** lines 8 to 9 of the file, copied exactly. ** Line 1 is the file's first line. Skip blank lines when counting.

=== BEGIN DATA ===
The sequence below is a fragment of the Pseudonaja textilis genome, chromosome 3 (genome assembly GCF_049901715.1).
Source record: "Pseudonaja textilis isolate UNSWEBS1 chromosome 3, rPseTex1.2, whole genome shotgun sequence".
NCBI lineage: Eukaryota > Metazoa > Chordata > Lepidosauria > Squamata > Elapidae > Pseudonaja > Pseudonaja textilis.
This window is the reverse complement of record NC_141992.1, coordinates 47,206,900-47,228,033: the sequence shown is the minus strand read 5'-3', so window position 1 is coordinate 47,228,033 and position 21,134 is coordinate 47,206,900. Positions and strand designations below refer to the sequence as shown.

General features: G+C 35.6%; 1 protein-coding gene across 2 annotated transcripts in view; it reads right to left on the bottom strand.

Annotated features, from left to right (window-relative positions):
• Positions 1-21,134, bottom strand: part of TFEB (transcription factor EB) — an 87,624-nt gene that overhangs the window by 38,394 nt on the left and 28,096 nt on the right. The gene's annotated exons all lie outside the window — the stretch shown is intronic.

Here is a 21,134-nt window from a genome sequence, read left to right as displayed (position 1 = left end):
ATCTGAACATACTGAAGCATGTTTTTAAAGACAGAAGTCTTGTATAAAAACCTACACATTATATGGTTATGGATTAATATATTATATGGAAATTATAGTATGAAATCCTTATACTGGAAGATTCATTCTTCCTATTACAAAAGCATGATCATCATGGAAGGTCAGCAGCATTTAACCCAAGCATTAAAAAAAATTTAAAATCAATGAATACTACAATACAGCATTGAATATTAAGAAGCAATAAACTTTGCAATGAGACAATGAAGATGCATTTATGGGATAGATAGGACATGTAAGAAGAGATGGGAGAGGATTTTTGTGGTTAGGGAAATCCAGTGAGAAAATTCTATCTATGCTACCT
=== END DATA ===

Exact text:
Here is a 21,134-nt window from a genome sequence, read left to right as displayed (position 1 = left end):
ATCTGAACATACTGAAGCATGTTTTTAAAGACAGAAGTCTTGTATAAAAACCTACACATTATATGGTTATGGATTAATATATTATATGGAAATTATAGTATGAAATCCTTATACTGGAAGATTCATTCTTCCTATTACAAAAGCATGATCATCATGGAAGGTCAGCAGCATTTAACCCAAGCATTAAAAAAAATTTAAAATCAATGAATACTACAATACAGCATTGAATATTAAGAAGCAATAAACTTTGCAATGAGACAATGAAGATGCATTTATGGGATAGATAGGACATGTAAGAAGAGATGGGAGAGGATTTTTGTGGTTAGGGAAATCCAGTGAGAAAATTCTATCTATGCTACCT